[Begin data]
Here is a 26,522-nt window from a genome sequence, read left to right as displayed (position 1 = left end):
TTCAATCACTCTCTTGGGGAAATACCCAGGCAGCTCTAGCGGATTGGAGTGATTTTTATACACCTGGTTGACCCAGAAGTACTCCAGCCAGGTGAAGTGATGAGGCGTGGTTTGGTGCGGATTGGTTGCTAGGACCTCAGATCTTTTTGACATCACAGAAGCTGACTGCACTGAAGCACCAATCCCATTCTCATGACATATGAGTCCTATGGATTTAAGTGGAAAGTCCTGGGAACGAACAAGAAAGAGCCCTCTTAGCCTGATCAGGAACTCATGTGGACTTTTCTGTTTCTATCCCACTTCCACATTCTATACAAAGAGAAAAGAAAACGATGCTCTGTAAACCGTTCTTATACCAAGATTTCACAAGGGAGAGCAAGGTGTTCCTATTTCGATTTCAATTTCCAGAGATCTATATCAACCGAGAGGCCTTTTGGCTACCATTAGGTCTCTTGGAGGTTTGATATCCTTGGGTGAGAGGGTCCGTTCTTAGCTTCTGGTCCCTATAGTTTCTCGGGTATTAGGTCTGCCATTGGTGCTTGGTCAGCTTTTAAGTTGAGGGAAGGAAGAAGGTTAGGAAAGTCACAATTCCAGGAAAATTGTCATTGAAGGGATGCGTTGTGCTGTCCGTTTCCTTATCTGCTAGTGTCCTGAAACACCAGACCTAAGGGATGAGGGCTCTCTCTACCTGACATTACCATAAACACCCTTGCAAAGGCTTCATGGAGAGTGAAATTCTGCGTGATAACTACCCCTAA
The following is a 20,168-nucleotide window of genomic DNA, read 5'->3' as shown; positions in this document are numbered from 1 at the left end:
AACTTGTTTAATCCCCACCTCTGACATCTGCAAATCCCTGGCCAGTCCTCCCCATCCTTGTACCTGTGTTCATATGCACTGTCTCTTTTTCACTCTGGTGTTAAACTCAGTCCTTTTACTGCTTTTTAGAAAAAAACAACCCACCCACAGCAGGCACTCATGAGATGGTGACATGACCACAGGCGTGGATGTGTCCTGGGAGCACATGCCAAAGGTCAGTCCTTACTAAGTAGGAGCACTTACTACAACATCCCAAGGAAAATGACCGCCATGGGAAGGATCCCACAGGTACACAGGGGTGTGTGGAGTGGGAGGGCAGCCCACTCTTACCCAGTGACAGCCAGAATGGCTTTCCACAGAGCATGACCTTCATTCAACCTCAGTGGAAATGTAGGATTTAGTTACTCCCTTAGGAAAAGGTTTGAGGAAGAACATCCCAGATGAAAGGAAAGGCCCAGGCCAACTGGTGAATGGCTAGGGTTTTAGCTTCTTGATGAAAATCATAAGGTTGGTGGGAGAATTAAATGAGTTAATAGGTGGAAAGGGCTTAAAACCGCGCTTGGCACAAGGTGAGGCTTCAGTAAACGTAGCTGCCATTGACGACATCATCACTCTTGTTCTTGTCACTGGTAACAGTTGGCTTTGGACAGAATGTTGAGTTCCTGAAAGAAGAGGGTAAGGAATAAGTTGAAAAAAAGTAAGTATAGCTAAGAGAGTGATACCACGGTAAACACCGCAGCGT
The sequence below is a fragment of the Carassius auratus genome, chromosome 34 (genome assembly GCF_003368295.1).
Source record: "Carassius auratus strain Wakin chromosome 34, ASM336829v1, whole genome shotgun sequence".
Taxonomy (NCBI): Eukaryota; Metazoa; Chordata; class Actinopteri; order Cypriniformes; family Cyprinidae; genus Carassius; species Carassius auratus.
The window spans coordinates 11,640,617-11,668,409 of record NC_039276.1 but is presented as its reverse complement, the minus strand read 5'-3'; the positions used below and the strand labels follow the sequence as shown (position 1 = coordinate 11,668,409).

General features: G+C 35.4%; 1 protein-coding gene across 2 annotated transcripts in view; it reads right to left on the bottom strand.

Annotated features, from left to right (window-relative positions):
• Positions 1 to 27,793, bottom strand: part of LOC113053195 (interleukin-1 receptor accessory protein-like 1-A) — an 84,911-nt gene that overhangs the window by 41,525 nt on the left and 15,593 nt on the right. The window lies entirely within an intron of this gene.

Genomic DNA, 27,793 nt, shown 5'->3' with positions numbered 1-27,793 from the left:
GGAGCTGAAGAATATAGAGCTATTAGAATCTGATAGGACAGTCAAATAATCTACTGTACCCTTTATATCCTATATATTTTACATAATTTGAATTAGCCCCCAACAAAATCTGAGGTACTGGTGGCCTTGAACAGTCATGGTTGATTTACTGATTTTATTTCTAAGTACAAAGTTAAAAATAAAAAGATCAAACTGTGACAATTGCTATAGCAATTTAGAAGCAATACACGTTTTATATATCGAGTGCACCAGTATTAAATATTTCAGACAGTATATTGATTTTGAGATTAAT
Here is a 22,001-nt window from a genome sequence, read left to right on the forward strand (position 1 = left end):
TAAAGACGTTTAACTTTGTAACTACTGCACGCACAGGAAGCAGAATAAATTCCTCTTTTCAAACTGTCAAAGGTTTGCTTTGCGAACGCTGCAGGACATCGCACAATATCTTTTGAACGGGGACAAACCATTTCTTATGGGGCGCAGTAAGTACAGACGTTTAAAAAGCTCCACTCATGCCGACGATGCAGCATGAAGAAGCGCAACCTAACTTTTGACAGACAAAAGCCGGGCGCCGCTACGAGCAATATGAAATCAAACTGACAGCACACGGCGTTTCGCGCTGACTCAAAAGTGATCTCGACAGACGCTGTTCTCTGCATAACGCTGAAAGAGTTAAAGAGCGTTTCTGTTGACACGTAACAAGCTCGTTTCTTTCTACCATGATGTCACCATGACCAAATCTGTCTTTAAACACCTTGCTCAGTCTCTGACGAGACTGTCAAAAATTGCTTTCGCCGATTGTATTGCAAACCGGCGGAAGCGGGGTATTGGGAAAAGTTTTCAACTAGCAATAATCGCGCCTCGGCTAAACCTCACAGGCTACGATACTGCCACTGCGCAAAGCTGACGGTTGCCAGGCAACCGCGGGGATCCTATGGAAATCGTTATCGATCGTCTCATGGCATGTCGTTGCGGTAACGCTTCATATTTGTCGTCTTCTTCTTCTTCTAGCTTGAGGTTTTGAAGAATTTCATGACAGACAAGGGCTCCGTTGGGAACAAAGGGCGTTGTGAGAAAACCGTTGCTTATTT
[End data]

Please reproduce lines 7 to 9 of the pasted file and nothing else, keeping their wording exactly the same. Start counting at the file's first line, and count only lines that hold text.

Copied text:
Taxonomy (NCBI): Eukaryota; Metazoa; Chordata; class Actinopteri; order Cypriniformes; family Cyprinidae; genus Carassius; species Carassius auratus.
The window spans coordinates 11,640,617-11,668,409 of record NC_039276.1 but is presented as its reverse complement, the minus strand read 5'-3'; the positions used below and the strand labels follow the sequence as shown (position 1 = coordinate 11,668,409).

General features: G+C 35.4%; 1 protein-coding gene across 2 annotated transcripts in view; it reads right to left on the bottom strand.